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Week two of special session in Austin

AUSTIN, Texas – With three weeks left in the special session, Republicans in the Senate are rushing at break-neck speed to move a score of bills deemed priorities by the governor and Lieutenant governor.

But that sense of urgency isn’t shared in the House, where the speaker said on Monday he’ll do whatever he can to kill one of the most controversial of those measures. 

The Senate began debating 17 bills Monday that senators worked night and day to push through committees over the weekend. They hope to vote them out of the Senate and on to the House by the end of the week.

Many are controversial bills on abortion, property taxes, and school vouchers that died in the House during the regular session.

But in the House, the pace is leisurely.

And Monday, House Speaker Joe Straus said he’ll do whatever he can to kill the controversial bill to restrict the use of public bathrooms by transgender Texans.

“I just believe it is not in the best interest of Texas to pass this bill,” Straus said. “I will use whatever influence I have to try to avoid the mistake North Carolina make and had to at least partially back up on. No other state in the United States has followed North Carolina’s example.”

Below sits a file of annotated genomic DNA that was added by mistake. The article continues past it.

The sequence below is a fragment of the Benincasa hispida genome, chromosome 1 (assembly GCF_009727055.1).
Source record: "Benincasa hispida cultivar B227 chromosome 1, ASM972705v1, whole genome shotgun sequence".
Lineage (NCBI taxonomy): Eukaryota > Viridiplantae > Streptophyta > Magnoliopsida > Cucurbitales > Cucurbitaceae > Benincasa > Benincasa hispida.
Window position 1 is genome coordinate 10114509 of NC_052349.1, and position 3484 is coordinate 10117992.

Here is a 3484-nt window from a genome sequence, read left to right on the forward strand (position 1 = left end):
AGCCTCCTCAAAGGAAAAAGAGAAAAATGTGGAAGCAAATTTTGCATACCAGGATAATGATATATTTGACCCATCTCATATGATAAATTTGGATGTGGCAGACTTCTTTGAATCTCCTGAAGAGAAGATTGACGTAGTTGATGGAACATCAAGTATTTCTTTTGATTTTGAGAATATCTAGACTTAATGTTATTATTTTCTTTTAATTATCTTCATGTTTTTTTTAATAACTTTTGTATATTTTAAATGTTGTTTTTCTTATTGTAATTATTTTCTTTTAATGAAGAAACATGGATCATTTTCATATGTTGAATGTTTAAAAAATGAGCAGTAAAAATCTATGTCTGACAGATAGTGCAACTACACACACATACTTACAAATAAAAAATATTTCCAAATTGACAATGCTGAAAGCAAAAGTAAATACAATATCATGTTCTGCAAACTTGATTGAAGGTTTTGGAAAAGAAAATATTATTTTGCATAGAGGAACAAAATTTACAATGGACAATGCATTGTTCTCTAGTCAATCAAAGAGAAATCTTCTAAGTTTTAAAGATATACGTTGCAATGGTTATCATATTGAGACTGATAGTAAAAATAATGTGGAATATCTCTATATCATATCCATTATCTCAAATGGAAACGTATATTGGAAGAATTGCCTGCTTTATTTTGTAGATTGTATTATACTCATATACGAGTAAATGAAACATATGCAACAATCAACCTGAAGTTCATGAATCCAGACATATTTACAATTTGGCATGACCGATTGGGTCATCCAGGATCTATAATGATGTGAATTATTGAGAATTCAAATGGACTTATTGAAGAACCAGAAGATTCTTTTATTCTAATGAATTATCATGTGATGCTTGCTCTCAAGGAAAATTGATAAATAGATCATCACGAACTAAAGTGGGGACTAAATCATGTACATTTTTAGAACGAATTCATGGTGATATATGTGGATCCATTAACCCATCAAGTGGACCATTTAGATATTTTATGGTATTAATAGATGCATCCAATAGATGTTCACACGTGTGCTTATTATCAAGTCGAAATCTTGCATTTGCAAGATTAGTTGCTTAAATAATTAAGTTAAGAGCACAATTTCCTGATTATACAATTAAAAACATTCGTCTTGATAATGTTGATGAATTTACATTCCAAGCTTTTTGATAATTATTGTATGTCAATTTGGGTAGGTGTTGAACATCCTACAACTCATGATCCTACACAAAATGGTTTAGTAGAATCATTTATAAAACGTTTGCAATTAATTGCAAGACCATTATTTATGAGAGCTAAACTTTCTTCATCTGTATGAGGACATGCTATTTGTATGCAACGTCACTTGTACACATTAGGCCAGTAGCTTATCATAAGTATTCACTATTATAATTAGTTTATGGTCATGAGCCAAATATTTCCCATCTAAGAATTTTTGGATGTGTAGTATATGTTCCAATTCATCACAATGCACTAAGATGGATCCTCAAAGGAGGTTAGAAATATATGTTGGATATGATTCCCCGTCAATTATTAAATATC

VIDEO: Bathroom bill heads to Senate Tuesday

Straus said his primary focus remains finding a new way to fund public education, which also failed in the Senate during the regular session.

House members did pass the sunset legislation on Monday.

As early as Tuesday, the Senate is expected to vote on the privacy, or so-called bathroom bill.

"Hey, hey! Ho, ho,” shouted protesters in Austin Friday before the proposal soared out of a senate committee that heard hours of testimony both for and against the bill.

Some business leaders have called the bill disastrous for the state.

"Sitting through the testimony. Having emotional testimony is something that we have a duty to do. And it's certainly touches my heart," Sen. Lois Kohlkorst, Republican from Brenham, said.

Kohlkorst said the proposed law would protect women and children in bathrooms by requiring people to use the bathroom that coincides with the sex on their birth certificate.

"More people could die if this bill becomes law,” said a video released by Legacy Community Health.

Opponents said the bill would leave some transgender children with no place to turn and further hurt an already fragile community that feels discrimination.

The video continued and said, "40 percent of transgender people attempt to take their own life. I can tell you, the crisis is real."

If the full Texas Senate approves the measure, it would then go to the Texas House for consideration.

A similar bill died in the Texas House during the regular session.

Speaker of the House Joe Strauss has indicated he does not intend to bring the proposal before representatives.

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